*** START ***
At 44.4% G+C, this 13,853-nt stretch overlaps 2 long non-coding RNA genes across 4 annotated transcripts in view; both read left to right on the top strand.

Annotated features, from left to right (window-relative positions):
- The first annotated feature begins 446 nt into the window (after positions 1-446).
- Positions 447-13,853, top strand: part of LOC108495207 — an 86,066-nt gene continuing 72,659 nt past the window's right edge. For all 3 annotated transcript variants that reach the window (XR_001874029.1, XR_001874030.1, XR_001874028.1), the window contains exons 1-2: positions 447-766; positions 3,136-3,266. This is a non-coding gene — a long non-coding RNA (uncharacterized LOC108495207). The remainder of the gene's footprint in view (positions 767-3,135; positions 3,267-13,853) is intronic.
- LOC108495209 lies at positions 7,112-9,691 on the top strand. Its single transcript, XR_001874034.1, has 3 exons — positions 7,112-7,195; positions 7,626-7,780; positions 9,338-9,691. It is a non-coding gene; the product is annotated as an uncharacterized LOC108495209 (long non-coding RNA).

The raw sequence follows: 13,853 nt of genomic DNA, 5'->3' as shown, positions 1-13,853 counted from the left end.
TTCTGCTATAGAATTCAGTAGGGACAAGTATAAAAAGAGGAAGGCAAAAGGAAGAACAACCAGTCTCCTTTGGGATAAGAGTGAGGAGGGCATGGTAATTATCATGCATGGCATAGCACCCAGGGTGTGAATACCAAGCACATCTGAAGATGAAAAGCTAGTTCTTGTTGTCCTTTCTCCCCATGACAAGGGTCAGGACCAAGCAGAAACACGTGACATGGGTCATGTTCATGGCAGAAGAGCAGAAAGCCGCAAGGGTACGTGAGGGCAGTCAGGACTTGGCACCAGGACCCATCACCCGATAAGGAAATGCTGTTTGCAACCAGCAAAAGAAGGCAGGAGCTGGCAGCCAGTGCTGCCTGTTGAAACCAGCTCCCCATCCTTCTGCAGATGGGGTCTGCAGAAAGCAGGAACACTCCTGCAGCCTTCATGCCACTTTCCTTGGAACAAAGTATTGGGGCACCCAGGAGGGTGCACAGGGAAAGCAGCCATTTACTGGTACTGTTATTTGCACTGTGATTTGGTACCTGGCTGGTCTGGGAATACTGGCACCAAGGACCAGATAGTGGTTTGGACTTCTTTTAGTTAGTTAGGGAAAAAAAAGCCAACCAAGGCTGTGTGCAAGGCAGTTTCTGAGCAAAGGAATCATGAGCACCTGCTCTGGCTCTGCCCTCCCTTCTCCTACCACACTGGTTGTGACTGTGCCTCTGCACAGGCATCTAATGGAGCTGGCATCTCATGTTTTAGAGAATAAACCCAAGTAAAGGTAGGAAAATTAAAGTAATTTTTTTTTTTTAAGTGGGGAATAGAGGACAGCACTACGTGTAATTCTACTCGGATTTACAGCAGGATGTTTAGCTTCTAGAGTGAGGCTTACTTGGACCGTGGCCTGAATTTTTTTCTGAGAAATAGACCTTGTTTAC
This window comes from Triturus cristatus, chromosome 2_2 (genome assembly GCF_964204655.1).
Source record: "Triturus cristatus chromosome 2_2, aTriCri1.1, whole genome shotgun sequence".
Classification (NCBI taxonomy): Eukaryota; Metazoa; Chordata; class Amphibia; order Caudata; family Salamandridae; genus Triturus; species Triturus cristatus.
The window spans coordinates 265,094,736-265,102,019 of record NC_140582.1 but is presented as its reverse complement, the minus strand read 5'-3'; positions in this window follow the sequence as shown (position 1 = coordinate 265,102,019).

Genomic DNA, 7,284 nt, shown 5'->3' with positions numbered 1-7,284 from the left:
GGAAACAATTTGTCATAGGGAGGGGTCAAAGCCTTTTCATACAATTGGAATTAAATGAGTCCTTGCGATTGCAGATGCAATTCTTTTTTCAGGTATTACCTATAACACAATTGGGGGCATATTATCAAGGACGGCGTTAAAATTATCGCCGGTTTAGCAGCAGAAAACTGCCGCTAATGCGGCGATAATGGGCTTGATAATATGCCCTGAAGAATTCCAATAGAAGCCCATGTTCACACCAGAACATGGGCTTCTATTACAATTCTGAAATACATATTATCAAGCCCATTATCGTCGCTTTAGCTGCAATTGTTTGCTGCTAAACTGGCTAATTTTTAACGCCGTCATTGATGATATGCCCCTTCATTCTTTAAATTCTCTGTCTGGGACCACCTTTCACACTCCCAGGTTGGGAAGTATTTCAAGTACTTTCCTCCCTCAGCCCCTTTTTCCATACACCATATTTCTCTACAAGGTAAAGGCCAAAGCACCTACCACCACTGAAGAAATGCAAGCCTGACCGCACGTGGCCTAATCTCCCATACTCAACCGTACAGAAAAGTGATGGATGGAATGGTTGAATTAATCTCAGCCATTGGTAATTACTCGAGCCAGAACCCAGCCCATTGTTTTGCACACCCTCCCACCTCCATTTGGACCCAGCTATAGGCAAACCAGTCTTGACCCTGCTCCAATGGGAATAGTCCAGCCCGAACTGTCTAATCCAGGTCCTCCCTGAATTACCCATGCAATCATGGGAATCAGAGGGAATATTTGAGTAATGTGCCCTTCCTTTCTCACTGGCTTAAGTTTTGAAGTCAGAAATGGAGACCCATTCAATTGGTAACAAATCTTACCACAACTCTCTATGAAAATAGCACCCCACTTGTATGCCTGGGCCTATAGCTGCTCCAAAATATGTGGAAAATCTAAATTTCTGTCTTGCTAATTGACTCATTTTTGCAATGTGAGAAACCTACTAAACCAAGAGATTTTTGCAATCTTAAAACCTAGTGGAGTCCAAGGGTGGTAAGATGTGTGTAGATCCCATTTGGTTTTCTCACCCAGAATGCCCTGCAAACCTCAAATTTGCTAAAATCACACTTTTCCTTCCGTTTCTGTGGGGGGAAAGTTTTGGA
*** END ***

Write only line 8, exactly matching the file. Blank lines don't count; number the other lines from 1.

This window comes from Triturus cristatus, chromosome 2_2 (genome assembly GCF_964204655.1).